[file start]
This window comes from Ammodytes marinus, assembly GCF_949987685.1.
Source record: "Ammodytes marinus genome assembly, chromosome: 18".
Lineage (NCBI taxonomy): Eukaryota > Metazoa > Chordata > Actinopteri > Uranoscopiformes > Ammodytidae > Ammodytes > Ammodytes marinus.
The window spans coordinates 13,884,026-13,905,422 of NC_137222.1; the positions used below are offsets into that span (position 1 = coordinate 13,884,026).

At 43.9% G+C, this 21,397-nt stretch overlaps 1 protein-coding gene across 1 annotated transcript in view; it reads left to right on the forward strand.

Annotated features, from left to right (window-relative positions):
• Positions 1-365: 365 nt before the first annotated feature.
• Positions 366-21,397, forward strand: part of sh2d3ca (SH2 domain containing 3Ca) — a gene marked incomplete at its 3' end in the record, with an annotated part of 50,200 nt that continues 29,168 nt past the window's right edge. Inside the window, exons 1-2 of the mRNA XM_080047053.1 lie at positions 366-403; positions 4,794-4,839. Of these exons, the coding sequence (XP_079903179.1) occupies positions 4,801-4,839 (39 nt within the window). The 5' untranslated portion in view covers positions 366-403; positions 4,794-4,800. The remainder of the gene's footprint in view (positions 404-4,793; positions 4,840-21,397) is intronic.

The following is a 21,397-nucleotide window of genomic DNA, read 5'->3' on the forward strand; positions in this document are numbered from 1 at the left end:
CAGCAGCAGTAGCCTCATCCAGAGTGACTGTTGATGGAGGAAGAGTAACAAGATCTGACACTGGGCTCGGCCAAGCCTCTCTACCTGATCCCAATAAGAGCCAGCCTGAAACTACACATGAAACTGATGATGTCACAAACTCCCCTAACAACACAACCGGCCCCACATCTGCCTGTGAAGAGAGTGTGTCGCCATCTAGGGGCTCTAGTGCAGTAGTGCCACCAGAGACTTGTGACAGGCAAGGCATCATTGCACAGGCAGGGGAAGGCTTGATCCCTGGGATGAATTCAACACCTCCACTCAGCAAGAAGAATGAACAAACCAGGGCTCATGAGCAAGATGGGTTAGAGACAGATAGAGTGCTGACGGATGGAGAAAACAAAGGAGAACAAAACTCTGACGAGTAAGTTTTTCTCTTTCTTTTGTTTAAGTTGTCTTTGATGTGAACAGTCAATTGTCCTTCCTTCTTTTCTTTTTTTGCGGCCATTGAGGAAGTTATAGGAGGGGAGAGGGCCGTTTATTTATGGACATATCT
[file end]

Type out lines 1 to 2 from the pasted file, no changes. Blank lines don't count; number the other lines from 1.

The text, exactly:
This window comes from Ammodytes marinus, assembly GCF_949987685.1.
Source record: "Ammodytes marinus genome assembly, chromosome: 18".